“During the global health crisis, U.S. airlines have supported and cooperated with the federal government’s measures to slow the spread of COVID-19. We are encouraged by the current data and the lifting of COVID-19 restrictions from coast to coast, which indicate it is past time to eliminate COVID-era transportation policies,” reads a letter.
Signing the message to Biden were CEOs for Airlines for America, Alaska Air Group, American Airlines, Atlas Air Worldwide, Delta Air Lines, FedEx Express, Hawaiian Airlines, JetBlue Airways, Southwest Airlines, United Airlines Holdings and UPS Airlines.
For his part, Donalds wanted an end to COVID-19-related requirements for quite some time.
“I applaud the members of the Airlines for America for taking matters into their own hands and demanding that the administration drop the useless and ineffective mask policies on airplanes and finally return to normal,” he said.
“The CDC nor the ‘experts’ can provide any data to suggest a single person contracted COVID from flying or that transmission is higher from 30,000 feet. If liberal Los Angles can host a jammed-packed Super Bowl, people can fly maskless or masked if desired. Democrats must terminate their radical mandates and relinquish their authoritarian iron fist on American corporations and citizens.”
Biden imposed a mandate days after taking office in January 2021. The Transportation Security Administration recently extended the requirement through April 18.
Obamacare survives again
Obamacare outlasted the Donald Trump administration — despite his labeling it “a disaster” — and Weston Democrat Debbie Wasserman Schultz marked the 12th anniversary of its passage with a plea for midterm voters to support Democrats who will preserve it.
A record number of Floridians — 2.7 million — have the “health safety blanket” known as the Affordable Care Act (ACA). As Wasserman Schultz pointed out in a virtual news conference this week, it has expanded access to care, eliminated lifetime caps on coverage, and secured protections for millions living with preexisting conditions.
“Republicans have spent those last 12 years trying to steal that blanket from American families, but Democrats beat them back,” Wasserman Schultz said. “Yet, as we speak, Republicans are still looking for ways to set this security blanket on fire.”
Even though Trump used the mantra “repeal and replace” with what he said would be a “fantastic” plan, Wasserman Schultz said no viable plan materialized.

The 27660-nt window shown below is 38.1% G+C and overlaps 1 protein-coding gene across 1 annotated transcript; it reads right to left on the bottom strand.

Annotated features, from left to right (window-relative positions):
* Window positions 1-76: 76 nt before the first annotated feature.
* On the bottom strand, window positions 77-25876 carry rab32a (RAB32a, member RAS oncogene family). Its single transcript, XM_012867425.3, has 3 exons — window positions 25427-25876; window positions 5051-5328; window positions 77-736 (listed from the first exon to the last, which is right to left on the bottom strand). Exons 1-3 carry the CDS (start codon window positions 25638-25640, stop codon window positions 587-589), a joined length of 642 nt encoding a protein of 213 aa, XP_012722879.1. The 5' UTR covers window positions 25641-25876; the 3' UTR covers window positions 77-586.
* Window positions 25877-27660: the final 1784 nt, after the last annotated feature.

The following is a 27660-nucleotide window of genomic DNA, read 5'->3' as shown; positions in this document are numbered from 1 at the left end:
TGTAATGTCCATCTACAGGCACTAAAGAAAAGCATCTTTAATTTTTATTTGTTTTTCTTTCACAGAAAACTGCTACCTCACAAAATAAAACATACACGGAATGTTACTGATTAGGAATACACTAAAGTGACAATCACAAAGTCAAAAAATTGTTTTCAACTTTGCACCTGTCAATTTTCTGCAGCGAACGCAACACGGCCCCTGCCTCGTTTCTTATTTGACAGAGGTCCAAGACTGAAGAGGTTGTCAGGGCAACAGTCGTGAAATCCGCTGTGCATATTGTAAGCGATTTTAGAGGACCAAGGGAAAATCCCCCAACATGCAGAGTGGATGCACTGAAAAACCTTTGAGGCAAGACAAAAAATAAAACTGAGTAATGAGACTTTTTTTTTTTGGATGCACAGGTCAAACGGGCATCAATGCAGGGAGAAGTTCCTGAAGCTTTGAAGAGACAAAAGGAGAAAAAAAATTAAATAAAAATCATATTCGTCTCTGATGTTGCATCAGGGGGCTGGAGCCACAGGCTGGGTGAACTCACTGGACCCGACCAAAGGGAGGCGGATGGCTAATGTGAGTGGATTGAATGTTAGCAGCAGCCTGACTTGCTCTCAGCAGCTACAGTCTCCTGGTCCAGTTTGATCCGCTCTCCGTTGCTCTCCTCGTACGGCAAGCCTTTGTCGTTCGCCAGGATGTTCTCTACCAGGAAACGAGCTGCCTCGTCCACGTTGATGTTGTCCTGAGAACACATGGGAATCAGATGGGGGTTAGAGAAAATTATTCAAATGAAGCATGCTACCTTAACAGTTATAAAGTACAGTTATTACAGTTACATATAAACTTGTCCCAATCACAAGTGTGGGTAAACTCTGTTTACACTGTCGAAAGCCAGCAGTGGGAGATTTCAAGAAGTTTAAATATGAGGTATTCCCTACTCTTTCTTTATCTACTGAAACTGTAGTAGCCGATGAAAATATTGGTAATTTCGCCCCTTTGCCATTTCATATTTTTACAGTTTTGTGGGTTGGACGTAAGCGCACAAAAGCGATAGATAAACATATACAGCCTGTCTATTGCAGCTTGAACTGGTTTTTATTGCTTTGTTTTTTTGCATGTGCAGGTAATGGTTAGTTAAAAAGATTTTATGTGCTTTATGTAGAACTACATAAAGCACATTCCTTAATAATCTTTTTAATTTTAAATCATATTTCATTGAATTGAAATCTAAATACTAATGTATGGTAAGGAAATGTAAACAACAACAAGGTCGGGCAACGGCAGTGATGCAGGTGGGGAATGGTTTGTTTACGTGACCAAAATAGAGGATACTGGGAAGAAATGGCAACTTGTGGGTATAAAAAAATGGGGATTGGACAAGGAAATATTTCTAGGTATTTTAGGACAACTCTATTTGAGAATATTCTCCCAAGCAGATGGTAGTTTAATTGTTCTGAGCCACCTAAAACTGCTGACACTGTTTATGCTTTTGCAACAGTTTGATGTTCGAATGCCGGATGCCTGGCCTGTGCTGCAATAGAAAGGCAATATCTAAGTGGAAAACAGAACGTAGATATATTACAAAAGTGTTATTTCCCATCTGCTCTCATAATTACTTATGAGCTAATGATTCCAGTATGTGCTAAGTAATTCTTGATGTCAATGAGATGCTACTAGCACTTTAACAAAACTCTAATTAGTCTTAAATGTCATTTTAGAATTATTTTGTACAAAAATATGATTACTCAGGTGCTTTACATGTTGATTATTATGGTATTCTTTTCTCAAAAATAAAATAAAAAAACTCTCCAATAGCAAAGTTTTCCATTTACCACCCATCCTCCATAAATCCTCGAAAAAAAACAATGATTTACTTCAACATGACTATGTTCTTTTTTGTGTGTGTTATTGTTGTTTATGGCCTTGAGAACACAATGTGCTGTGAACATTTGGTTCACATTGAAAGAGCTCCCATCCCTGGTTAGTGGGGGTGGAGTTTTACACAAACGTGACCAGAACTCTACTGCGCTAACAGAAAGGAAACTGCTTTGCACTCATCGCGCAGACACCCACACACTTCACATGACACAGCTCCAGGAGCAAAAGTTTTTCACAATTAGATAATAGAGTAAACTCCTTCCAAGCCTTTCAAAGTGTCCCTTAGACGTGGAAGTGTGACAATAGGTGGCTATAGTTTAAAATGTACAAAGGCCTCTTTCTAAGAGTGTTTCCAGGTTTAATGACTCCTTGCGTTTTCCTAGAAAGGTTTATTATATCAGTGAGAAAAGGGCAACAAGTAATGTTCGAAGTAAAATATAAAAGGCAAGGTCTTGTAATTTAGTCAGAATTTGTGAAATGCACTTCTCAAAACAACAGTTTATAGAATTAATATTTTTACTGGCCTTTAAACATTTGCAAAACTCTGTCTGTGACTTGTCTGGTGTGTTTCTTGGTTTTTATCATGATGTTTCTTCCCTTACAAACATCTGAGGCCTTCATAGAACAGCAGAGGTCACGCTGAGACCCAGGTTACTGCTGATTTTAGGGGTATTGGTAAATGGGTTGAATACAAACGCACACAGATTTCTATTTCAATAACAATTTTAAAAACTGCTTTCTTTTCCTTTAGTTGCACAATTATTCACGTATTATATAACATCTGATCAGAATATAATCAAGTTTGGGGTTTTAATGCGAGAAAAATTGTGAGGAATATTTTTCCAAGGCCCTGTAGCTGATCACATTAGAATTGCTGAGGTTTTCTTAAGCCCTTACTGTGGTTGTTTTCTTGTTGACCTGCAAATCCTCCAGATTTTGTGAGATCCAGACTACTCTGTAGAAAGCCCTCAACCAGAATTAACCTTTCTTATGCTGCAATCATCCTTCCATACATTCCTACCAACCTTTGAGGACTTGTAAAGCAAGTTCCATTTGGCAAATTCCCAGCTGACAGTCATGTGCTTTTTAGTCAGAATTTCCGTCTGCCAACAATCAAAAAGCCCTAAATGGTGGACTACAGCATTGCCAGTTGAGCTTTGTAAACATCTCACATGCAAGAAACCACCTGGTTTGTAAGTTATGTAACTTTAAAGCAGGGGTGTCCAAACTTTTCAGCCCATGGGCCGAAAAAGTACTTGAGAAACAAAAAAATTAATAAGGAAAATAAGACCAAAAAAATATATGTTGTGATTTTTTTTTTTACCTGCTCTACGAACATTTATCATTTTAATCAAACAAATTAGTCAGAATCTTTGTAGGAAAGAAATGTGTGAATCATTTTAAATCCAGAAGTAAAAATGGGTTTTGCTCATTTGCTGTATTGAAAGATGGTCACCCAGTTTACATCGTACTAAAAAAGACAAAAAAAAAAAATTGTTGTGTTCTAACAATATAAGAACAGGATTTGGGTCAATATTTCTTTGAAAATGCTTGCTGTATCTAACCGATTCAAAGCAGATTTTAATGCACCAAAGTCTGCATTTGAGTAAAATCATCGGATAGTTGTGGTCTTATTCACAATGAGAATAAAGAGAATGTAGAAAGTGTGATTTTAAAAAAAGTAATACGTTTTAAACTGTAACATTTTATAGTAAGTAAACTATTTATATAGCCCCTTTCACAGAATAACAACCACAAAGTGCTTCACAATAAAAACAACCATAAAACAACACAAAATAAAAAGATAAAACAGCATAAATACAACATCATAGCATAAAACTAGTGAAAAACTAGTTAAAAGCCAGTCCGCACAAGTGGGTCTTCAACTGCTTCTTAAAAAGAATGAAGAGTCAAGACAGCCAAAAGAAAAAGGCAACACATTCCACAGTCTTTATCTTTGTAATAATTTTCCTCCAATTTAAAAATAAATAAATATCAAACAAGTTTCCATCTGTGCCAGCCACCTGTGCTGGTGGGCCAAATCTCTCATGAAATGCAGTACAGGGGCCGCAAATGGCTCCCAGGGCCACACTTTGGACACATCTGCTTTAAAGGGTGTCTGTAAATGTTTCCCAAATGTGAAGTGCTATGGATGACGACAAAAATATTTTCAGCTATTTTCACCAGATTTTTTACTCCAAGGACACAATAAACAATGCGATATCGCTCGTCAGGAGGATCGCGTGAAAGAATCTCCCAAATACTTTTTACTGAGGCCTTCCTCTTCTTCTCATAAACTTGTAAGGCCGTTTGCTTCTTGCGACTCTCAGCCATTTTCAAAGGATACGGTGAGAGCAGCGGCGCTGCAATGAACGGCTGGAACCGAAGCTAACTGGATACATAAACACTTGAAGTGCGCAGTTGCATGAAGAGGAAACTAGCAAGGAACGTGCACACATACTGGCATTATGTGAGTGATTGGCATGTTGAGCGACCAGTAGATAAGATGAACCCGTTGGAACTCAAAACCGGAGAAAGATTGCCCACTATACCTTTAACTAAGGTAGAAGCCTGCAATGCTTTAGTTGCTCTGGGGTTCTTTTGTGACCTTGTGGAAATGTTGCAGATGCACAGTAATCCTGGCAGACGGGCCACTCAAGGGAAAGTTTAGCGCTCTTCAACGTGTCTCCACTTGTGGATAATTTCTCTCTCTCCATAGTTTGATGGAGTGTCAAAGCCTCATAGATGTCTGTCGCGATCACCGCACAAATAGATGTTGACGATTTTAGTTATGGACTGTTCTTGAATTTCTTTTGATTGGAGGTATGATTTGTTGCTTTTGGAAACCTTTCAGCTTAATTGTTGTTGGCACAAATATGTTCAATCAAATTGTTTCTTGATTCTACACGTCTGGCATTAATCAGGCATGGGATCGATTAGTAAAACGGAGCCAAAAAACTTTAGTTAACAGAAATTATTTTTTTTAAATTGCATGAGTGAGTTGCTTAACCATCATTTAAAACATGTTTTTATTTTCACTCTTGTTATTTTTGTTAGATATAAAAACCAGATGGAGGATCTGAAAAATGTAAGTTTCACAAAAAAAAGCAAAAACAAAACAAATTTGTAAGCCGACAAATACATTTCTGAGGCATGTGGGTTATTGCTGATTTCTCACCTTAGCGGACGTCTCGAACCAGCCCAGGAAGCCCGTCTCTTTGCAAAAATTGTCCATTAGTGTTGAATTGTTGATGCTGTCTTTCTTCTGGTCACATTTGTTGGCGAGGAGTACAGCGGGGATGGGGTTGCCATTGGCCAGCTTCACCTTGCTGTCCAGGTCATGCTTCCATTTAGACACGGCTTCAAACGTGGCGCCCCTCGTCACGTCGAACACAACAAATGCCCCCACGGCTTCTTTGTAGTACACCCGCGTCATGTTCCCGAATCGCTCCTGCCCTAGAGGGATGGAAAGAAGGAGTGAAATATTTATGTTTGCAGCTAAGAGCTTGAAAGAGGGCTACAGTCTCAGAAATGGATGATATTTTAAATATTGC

“The totality of the current Republican health care plan is three words: Repeal the ACA,” she said.
In January, Florida again led the nation in the number of residents who signed up for individual health insurance coverage during the 2022 open enrollment period.
Floridians like Wasserman Schultz — a survivor of breast cancer — would lose the access to insurance that Obamacare has guaranteed if Republicans take control, she argued.
Health care attack
While new congressional lines are not yet in place, national Democrats already started sharpening attacks on a freshman Republican in the delegation — and it also involved the ACA. On the exact anniversary of the federal law, the Democratic Congressional Campaign Committee tailored an assault on Miami Republican Carlos Giménez.
An email blast nicked Giménez for campaigning against Obamacare in 2020 when he defeated Democratic incumbent Debbie Mucarsel-Powell. It also looked toward his history as Miami-Dade County Mayor, when he shut down the county’s Health Care Planning Office in 2013 on the first day residents could enroll in the state exchange. Since taking office in the House, Giménez voted against the American Rescue Plan, which also included measures for reducing health care premiums.
All this happened as Florida led the nation in enrollment for plans through the ACA, with the Miami-Dade market the source of about 500,000 enrollments.
“If Carlos Giménez had it his way, he would kick hundreds of thousands of Miamians off their health care plans, because that is exactly what a repeal of the Affordable Care Act would do,” said DCCC spokesperson Abel Iraola. “Giménez’s insistence on taking away health care protections in the most ACA-enrolled county in the country goes to show just how much more he values loyalty to a party over serving his constituents.”